Debriefing

After congratulating us and taking our payment, the GMs were pretty hands-off. Clearly the venue was set up to have a lot of people around at any time; the photo opportunity was self-service in a photo-booth-style room with some appropriate placards to fish through for failing or succeeding the various rooms in the venue.

We liked the room enough that we squeezed another of their games (The Secret Lab (#43)) into our schedule before leaving Budapest!

#38: Mystique Room (Budapest) – Time Machine

An above average room with a strong focus on the steampunk theme makes it a must-do room for anyone keen on that style, though the puzzles, while often creative, felt lacking in some places.

Rating: ★★★☆☆ (Recommended)
Location:Budapest
Team:Rhubarb Rhubarb
Date:25 March 2019
Hints taken:2
Time:52m
URL:Mystique Room

Front & Briefing

We came to this room having just had a disastrous experience in The Tower of Wollongong (#37), but had put that to one side and attempted to see Time Machine through fresh eyes (despite an immediate technical failure of the exit door resulting in the instruction “just don’t leave until you finish the last puzzle”). It was worth doing so.

Theme

Upon entering the room it was clear how much work had gone into the theme of this steampunk-time-travel game. It was decked out floor to ceiling in exciting looking props and everything you’d expect, without heading too far in the red herring direction. There was a rough storyline to this; something about a scientist trapped in the past after trying to go back in time to see his deceased wife once more; but the basic premise was to find your way into the lab and activate the time machine.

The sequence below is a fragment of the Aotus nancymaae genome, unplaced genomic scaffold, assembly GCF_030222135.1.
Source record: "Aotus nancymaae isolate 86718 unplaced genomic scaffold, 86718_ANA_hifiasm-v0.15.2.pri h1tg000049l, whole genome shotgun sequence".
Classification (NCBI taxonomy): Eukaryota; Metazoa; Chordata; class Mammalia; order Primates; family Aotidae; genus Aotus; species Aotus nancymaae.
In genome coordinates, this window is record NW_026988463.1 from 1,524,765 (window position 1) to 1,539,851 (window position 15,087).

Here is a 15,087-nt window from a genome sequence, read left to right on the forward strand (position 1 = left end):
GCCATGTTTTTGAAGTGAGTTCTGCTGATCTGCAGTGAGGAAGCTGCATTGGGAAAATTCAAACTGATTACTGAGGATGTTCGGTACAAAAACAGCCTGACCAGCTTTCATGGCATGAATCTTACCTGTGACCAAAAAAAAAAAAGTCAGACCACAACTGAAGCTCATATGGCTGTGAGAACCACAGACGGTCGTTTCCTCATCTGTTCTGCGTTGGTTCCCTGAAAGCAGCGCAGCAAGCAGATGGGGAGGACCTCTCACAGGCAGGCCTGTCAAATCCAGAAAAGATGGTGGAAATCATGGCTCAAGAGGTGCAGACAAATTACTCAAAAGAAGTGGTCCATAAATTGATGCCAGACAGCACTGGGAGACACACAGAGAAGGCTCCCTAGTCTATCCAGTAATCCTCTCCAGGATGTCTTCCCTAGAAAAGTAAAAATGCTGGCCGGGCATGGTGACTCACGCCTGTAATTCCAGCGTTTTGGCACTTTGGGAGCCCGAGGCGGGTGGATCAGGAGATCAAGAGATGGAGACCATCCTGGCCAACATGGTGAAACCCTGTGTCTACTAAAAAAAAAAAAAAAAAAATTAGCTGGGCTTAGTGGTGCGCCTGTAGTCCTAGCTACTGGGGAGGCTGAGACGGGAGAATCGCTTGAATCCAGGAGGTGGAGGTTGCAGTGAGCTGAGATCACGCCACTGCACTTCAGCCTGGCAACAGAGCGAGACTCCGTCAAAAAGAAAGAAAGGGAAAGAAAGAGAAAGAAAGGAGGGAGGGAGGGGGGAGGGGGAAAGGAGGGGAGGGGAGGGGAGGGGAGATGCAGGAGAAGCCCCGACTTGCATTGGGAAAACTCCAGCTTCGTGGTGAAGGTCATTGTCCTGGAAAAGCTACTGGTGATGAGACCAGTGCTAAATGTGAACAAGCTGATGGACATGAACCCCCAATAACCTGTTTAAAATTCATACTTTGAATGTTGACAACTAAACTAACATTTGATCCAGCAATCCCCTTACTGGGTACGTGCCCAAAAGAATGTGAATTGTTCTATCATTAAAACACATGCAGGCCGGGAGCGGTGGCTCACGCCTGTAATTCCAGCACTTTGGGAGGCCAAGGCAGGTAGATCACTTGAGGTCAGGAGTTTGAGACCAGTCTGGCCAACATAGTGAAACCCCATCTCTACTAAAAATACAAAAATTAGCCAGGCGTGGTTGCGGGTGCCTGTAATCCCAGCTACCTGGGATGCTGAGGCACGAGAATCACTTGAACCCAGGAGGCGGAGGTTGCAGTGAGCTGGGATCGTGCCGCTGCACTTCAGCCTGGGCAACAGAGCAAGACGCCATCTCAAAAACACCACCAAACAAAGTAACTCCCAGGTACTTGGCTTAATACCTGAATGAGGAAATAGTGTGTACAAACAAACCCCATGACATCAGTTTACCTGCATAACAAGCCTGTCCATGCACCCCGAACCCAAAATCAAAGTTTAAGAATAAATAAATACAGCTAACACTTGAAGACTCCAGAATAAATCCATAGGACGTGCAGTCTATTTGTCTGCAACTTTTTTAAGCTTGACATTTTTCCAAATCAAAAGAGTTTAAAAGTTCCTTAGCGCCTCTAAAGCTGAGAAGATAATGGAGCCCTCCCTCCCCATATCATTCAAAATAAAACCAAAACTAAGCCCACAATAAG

Puzzles

Some really novel stuff in this room; while one puzzle required a bit too far a logic leap and we had to take a clue for it, the rest of the room flowed well and had some very clever mechanisms in places. Like the set itself, the puzzles were of a high build quality; the room wasn’t entirely padlock-free but I don’t think that’s a problem when there’s a wide variety like in this one. It definitely benefited from having differently-minded thinkers on the team as a solution to one puzzle was obvious to one person in a way that had completely passed another by.

Hint system

A walkie-talkie with clues on request, as with the rest of Mystique Room’s games. We took two clues, one for the aforementioned logic leap, and another for a search fail. I would suggest leaning slightly towards asking for hints sooner rather than later if you are struggling with any particular part or unsure how to proceed.

Finale

The final puzzle was combined with several satisfying effects, including something that we very much did not expect to happen; unfortunately the GM came in and terminated the effect barely after we’d “escaped”, which I can sort of understand but was a bit of a pity.

Debriefing

The GM was happy to answer questions about things we hadn’t quite understood the significance of at the time, along with one part we’d rather done by trial and error rather than discovering a particular clue at the right time. We had a photo taken using one of our own cameras in the room itself. There were hats.

#35: E-Exit (Budapest) – Heaven and Hell

A well-thought out room with a unique take on the topic that was quirky, enjoyable, and kept us engaged throughout. Recommended.

Rating: ★★★☆☆
Location:Budapest
Team:Rhubarb Rhubarb
Date:24 March 2019
Hints taken:0
Time:46m
URL:E-Exit

Front & Briefing

Down the stairs from the pavement and into a basement den for our eighth Budapest escape room. After the usual signed waivers we were also given an A4 page of paper filled with the storyline for the room – the GM told us at the time there was nothing we needed to memorise from it but it was a little strange to be reading that in silence beforehand, and it was way more wordy than it needed to be.

Theme

In short, you’re attempting to investigate the afterlife by “hibernating” yourselves, then escaping the nether worlds and reviving yourself within an hour. Quite gruesome sounding, and the first area I wouldn’t recommend to people who might find gallows humour disturbing, though there wasn’t any gore or major jump scares throughout the game and the death-themed sections were fairly tongue-in-cheek. In fact, the rest of the game had a good sense of humour too; we particularly enjoyed some of the more heavenly aspects!